Dear Money Mentor: What is cryptocurrency?

Money muling 101: Recognizing and avoiding this increasingly common scam

What you need to know about identity theft

What you need to know about financial fraud

5 tips for seniors to stay a step ahead of schemers

Recognize. React. Report. Caregivers can help protect against financial exploitation

Is online banking safe?

Identity stolen? 5 steps to take immediately

How you can prevent identity theft

8 tips and tricks for creating and remembering your PIN

Solutions banks can offer during the COVID-19 pandemic

Hospitals face cybersecurity risks in surprising new ways

Higher education strategies for e-payment migration, fighting fraud

5 steps you should take after a major data breach

Cybersecurity – Protecting client data through industry best practices

Why KYC — for organizations

Post-pandemic fraud prevention lessons for local governments

BEC: Recognize a scam

Fight the battle against payments fraud

The latest on cybersecurity: Vulnerability testing and third-party software

The password: Enhancing security and usability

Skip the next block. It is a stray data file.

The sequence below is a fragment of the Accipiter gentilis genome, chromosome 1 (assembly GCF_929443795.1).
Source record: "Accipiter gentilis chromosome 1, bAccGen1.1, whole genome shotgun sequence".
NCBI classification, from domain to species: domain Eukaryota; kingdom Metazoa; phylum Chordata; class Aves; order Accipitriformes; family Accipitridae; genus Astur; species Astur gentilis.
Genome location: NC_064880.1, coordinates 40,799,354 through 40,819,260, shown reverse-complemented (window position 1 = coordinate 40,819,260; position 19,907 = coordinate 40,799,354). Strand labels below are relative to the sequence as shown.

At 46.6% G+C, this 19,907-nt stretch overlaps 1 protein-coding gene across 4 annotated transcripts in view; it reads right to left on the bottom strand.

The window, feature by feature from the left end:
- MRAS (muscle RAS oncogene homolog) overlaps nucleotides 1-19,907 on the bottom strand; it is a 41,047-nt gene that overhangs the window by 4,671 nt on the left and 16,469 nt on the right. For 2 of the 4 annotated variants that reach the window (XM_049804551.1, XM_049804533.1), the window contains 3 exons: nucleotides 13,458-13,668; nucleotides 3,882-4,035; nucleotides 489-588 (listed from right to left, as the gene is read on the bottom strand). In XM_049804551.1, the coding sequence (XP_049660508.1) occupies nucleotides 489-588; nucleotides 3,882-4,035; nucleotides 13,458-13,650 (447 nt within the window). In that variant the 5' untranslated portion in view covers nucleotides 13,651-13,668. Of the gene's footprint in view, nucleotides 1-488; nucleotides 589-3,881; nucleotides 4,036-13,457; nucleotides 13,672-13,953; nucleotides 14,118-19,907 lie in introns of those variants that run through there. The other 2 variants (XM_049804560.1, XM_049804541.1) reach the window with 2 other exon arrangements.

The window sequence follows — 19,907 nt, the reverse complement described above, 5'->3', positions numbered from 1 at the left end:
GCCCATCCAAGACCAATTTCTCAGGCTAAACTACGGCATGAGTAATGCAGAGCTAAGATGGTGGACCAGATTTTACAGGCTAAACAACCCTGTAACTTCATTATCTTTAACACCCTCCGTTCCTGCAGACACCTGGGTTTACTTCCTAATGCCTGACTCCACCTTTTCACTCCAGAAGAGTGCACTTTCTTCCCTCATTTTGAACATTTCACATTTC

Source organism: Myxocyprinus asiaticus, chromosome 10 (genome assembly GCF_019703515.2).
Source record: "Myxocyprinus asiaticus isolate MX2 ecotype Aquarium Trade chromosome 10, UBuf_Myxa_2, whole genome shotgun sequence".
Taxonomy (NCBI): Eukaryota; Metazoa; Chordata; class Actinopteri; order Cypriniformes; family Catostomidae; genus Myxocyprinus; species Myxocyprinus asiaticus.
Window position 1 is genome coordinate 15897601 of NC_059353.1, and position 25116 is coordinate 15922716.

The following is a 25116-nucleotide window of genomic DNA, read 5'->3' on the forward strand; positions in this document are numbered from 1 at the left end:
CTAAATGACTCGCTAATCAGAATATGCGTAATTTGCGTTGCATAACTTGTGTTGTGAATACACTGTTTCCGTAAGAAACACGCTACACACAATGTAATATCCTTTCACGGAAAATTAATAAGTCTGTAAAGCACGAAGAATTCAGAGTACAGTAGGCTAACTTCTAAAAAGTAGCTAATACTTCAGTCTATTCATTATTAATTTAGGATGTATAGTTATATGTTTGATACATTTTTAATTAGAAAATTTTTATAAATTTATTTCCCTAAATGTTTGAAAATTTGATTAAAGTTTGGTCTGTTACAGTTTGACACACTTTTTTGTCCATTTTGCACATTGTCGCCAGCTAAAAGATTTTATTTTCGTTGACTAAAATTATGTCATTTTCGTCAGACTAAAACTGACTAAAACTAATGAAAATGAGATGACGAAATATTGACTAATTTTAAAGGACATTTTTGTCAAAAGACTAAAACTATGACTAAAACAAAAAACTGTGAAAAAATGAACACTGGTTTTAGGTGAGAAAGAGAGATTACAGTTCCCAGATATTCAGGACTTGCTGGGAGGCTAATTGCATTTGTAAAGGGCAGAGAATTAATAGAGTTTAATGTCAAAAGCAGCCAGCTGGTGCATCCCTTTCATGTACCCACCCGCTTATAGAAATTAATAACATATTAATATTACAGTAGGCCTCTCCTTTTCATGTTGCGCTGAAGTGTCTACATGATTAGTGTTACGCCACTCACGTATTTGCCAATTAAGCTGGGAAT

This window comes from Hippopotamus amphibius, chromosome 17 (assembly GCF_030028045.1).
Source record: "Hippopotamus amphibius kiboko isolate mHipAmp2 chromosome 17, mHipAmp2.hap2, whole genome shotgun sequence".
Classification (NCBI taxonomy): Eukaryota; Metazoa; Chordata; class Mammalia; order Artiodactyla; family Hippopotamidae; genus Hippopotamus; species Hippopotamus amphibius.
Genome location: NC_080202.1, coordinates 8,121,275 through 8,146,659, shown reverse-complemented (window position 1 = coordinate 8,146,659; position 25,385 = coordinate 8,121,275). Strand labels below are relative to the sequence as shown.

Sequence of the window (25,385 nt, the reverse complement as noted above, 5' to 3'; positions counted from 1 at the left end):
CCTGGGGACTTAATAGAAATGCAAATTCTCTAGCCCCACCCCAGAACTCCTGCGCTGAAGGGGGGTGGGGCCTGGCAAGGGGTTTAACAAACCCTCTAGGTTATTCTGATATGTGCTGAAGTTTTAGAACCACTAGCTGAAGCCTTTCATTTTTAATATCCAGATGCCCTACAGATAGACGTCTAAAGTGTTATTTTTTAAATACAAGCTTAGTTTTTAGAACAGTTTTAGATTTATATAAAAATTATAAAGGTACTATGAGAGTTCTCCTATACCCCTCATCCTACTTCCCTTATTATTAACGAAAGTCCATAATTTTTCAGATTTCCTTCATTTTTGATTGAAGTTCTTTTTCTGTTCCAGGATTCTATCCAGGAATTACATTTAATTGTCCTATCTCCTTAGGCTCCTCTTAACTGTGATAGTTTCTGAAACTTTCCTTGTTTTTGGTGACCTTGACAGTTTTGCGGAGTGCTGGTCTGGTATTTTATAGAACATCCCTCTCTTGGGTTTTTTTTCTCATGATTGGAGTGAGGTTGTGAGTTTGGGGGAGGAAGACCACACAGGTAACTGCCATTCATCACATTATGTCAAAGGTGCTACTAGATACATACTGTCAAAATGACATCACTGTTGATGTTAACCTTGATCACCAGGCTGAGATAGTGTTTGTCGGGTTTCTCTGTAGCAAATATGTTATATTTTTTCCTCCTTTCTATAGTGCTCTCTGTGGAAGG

Tactical Treasury: Fraud prevention is a never-ending task

3 timeless tips to reduce corporate payments fraud

The surprising truth about corporate cards

White Castle optimizes payment transactions

4 tips for protecting your business against Coronavirus-related scams

Proactive ways to fight vendor fraud

The latest on cybersecurity: Mobile fraud and privacy concerns

Cybercrisis management: Are you ready to respond?

Protecting your business from fraud

Webinar: A closer look at U.S. Bank AP Optimizer

How to improve digital payments security for your health system

Webinar: Fraud prevention and mitigation for government agencies

Webinar: CRE Digital Transformation – Balancing Digitization with cybersecurity risk

Start of disclosure content

Loan approval is subject to credit approval and program guidelines. Not all loan programs are available in all states for all loan amounts. Interest rate and program terms are subject to change without notice. Mortgage, home equity and credit products are offered by U.S. Bank National Association. Deposit products are offered by U.S. Bank National Association. Member FDIC.

U.S. Bank is not responsible for and does not guarantee the products, services or performance of U.S. Bancorp Investments, Inc.